The course is keyed towards CBB graduate students as well as advanced MB&B undergraduates and graduate students wishing to learn about types of large-scale quantitative analyses that whole-genome sequencing will make possible. It would also be suitable for students from other fields such as computer science or physics wanting to learn about an important new biological application for computation.

Students should have:

A basic knowledge of biochemistry and molecular biology. A knowledge of basic quantitative concepts, such as single variable calculus, some probability and statistics, and basic programming skills. These can be fulfilled by the following prerequisites statement: "Prerequisites: MBB 200 and Mathematics 115 or permission of the instructor."

Timing & location

Class: Meeting from 1:00-2:15 pm on Monday and Wednesday, in Bass 305. (First meeting will be on 13 Jan 2014 (Mon). The third meeting will be 17 Jan 2014 (Fri), as part of Yale's compensation for canceling classes on 20 Jan 2014 (Mon.), in observance of MLK day. See Course Schedule for details.)

Discussion section:

Section 1 (Michael): Wednesdays 2:30-3:30pm, starting 29 Jan 2013. Section 2 (Cong): Fridays 4:30-5:30pm, starting week of 31 Jan 2013.


Consultation is available UPON REQUEST or according to times stipulated by the individual instructors. Email cbb752(at)gersteinlab.org to reach the instructor and the TFs .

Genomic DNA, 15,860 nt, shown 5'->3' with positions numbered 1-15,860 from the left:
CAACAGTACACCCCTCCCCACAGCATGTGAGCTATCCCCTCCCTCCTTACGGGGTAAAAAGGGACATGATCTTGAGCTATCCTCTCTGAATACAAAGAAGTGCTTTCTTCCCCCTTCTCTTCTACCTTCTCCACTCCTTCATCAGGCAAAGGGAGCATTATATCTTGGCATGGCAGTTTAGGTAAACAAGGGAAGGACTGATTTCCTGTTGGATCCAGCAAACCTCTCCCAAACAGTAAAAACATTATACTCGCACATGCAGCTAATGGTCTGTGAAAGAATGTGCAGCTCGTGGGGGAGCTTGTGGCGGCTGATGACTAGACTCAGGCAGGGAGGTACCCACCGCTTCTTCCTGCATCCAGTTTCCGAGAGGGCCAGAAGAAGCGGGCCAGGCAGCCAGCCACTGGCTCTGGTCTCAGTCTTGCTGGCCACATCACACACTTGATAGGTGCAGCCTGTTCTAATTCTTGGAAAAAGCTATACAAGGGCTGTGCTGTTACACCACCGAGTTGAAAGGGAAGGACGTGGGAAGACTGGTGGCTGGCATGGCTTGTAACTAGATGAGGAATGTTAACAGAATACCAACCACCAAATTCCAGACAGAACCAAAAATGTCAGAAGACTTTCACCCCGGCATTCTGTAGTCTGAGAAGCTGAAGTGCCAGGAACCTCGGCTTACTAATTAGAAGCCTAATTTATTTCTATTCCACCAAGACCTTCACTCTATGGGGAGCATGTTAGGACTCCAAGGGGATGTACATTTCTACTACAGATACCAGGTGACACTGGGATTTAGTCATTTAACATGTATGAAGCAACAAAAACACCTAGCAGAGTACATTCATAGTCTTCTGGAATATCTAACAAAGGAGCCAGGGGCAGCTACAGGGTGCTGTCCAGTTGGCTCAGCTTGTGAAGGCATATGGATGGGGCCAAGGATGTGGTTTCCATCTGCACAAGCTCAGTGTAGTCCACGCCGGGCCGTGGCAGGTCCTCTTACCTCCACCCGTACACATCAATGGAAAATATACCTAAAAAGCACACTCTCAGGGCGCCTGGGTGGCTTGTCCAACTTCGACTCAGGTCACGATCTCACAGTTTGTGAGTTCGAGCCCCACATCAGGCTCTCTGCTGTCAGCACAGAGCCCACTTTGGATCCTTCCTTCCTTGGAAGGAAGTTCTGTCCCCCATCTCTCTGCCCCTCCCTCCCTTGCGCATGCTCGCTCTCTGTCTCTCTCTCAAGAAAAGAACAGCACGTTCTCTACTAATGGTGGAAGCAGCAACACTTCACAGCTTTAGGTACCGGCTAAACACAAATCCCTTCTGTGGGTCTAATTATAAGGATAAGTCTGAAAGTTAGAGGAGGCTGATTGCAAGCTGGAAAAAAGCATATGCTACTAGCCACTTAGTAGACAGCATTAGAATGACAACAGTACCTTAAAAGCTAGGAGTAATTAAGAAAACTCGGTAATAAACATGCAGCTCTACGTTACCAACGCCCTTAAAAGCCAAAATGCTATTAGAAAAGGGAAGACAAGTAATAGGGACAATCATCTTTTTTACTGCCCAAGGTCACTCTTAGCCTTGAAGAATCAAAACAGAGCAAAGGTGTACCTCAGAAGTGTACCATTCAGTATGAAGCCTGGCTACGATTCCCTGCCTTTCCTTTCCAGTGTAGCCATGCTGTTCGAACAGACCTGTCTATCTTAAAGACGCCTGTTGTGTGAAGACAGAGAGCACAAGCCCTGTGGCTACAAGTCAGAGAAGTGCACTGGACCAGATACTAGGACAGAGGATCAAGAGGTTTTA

Name Office Email
Mark Gerstein Bass 432A mark.gerstein *at* yale.edu

Guest Instructors

Name Office Email
Corey O'Hern Mason Laboratory corey.ohern(at)yale.edu
Jesse Rinehart 300 George St jesse.rinehart(at)yale.edu
James Noonan 333 Cedar St james.noonan(at)yale.edu
Kei Cheung 300 George St kei.cheung(at)yale.edu
Steven Kleinstein 300 George St steven.kleinstein(at)yale.edu

Teaching Fellows

Name Office Email
Michael Rutenberg Schoenberg Bass 437 michael.rutenbergschoenberg(at)yale.edu
Cong Li 300 George, Suite 503 cong.li(at)yale.edu

Discussion Section

Section 1 (Michael): Wednesdays 3-4pm, starting 29 Jan 2013.

Section 2 (Cong): TBD, starting week of 27 Jan 2013. Email Cong at cong.li (at) yale.edu if you want to attend this section to help him with scheduling.

Each section will include discussion of papers assigned (below). Students are expected to submit 1-2 paragraph summaries of each paper before the section. In Section 1 (Wed 3-4pm), students will give 15-20 min presentations of the papers. The second section will likely be much smaller, and will have a discussion format. The written assignment will be the same, and students will be graded on a combination of the written assignments and your participation in discussions.

Discussion Section Readings

Session 1: Next Gen Sequencing (Experimental)

Metzker ML. "Sequencing technologies - the next generation” Nature Reviews Genetics. 11 (2010) PDF

Wheeler DA et al. "The complete genome of an individual by massively parallel DNA sequencing,” Nature. 452:872-876 (2008) PDF

Session 2: Proteomics/Sequence Alignment

T.F. Smith and M.S. Waterman. (1981) Identification of common molecular subsequences. Journal of Molecular Biology,147(1): 195-7. PMID: 7265238. PDF

Nevan J. Krogan et al (2006) Global landscape of protein complexes in the yeast Saccharomyces cerevisiae Nature 440, 637-643 (30 March 2006) PDF

Additional readings suggested by Professor Rinehart

Session 3: Sequence Alignment/Machine learning

Altschul SF, Gish W, Miller W, Myers EW, Lipman DJ. (1990) Basic local alignment search tool. Journal of Molecular Biology, 215(3):403-10. PMID: 2231712. PDF